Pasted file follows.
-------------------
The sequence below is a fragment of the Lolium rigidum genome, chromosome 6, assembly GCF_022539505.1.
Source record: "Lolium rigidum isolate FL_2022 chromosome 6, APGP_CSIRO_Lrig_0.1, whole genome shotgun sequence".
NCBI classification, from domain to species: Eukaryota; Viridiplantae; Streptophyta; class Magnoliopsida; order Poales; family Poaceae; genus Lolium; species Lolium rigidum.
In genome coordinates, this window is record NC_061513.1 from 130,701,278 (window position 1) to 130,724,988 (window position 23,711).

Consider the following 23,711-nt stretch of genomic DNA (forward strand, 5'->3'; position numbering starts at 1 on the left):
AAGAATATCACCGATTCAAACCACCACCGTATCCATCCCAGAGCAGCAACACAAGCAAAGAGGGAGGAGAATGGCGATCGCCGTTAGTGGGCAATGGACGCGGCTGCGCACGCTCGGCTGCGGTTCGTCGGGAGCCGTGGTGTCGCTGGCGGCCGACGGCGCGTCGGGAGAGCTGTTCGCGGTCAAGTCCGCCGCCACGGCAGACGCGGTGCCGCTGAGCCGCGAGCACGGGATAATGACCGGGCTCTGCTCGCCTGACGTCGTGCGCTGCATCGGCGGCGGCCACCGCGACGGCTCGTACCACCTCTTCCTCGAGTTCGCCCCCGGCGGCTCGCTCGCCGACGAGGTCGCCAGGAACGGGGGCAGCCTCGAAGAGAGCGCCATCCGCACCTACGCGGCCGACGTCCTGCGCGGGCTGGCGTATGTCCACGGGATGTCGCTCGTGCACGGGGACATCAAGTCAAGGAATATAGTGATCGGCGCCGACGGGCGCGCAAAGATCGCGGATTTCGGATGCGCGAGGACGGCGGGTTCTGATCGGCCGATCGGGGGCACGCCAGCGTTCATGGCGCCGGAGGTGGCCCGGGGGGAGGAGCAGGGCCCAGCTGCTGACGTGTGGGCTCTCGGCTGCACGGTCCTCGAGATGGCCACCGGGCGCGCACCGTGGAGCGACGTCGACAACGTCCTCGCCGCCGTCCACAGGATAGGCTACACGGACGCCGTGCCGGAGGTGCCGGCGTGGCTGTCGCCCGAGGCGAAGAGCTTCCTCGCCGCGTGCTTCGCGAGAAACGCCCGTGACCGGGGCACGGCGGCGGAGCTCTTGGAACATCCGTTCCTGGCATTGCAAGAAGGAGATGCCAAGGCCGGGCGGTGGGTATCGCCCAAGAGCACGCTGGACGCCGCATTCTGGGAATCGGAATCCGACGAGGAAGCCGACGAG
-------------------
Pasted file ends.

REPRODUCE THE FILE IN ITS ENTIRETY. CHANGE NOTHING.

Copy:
The sequence below is a fragment of the Lolium rigidum genome, chromosome 6, assembly GCF_022539505.1.
Source record: "Lolium rigidum isolate FL_2022 chromosome 6, APGP_CSIRO_Lrig_0.1, whole genome shotgun sequence".
NCBI classification, from domain to species: Eukaryota; Viridiplantae; Streptophyta; class Magnoliopsida; order Poales; family Poaceae; genus Lolium; species Lolium rigidum.
In genome coordinates, this window is record NC_061513.1 from 130,701,278 (window position 1) to 130,724,988 (window position 23,711).

Consider the following 23,711-nt stretch of genomic DNA (forward strand, 5'->3'; position numbering starts at 1 on the left):
AAGAATATCACCGATTCAAACCACCACCGTATCCATCCCAGAGCAGCAACACAAGCAAAGAGGGAGGAGAATGGCGATCGCCGTTAGTGGGCAATGGACGCGGCTGCGCACGCTCGGCTGCGGTTCGTCGGGAGCCGTGGTGTCGCTGGCGGCCGACGGCGCGTCGGGAGAGCTGTTCGCGGTCAAGTCCGCCGCCACGGCAGACGCGGTGCCGCTGAGCCGCGAGCACGGGATAATGACCGGGCTCTGCTCGCCTGACGTCGTGCGCTGCATCGGCGGCGGCCACCGCGACGGCTCGTACCACCTCTTCCTCGAGTTCGCCCCCGGCGGCTCGCTCGCCGACGAGGTCGCCAGGAACGGGGGCAGCCTCGAAGAGAGCGCCATCCGCACCTACGCGGCCGACGTCCTGCGCGGGCTGGCGTATGTCCACGGGATGTCGCTCGTGCACGGGGACATCAAGTCAAGGAATATAGTGATCGGCGCCGACGGGCGCGCAAAGATCGCGGATTTCGGATGCGCGAGGACGGCGGGTTCTGATCGGCCGATCGGGGGCACGCCAGCGTTCATGGCGCCGGAGGTGGCCCGGGGGGAGGAGCAGGGCCCAGCTGCTGACGTGTGGGCTCTCGGCTGCACGGTCCTCGAGATGGCCACCGGGCGCGCACCGTGGAGCGACGTCGACAACGTCCTCGCCGCCGTCCACAGGATAGGCTACACGGACGCCGTGCCGGAGGTGCCGGCGTGGCTGTCGCCCGAGGCGAAGAGCTTCCTCGCCGCGTGCTTCGCGAGAAACGCCCGTGACCGGGGCACGGCGGCGGAGCTCTTGGAACATCCGTTCCTGGCATTGCAAGAAGGAGATGCCAAGGCCGGGCGGTGGGTATCGCCCAAGAGCACGCTGGACGCCGCATTCTGGGAATCGGAATCCGACGAGGAAGCCGACGAG